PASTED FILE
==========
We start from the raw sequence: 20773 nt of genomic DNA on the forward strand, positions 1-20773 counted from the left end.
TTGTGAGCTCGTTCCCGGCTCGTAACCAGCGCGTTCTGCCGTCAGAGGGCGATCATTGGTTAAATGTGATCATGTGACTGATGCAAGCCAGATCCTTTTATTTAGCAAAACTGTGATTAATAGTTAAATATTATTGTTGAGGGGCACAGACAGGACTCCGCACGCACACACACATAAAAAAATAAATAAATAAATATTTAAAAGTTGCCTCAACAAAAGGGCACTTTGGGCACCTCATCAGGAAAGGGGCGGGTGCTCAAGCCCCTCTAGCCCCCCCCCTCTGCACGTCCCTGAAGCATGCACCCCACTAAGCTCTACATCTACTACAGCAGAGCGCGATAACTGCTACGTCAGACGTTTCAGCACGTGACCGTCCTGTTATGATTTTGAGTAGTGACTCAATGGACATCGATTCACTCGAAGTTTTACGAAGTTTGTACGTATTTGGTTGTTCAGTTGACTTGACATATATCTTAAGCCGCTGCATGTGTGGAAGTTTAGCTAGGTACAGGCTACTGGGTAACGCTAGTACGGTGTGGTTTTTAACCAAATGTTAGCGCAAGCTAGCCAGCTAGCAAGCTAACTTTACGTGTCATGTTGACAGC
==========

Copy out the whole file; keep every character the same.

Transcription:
We start from the raw sequence: 20773 nt of genomic DNA on the forward strand, positions 1-20773 counted from the left end.
TTGTGAGCTCGTTCCCGGCTCGTAACCAGCGCGTTCTGCCGTCAGAGGGCGATCATTGGTTAAATGTGATCATGTGACTGATGCAAGCCAGATCCTTTTATTTAGCAAAACTGTGATTAATAGTTAAATATTATTGTTGAGGGGCACAGACAGGACTCCGCACGCACACACACATAAAAAAATAAATAAATAAATATTTAAAAGTTGCCTCAACAAAAGGGCACTTTGGGCACCTCATCAGGAAAGGGGCGGGTGCTCAAGCCCCTCTAGCCCCCCCCCTCTGCACGTCCCTGAAGCATGCACCCCACTAAGCTCTACATCTACTACAGCAGAGCGCGATAACTGCTACGTCAGACGTTTCAGCACGTGACCGTCCTGTTATGATTTTGAGTAGTGACTCAATGGACATCGATTCACTCGAAGTTTTACGAAGTTTGTACGTATTTGGTTGTTCAGTTGACTTGACATATATCTTAAGCCGCTGCATGTGTGGAAGTTTAGCTAGGTACAGGCTACTGGGTAACGCTAGTACGGTGTGGTTTTTAACCAAATGTTAGCGCAAGCTAGCCAGCTAGCAAGCTAACTTTACGTGTCATGTTGACAGC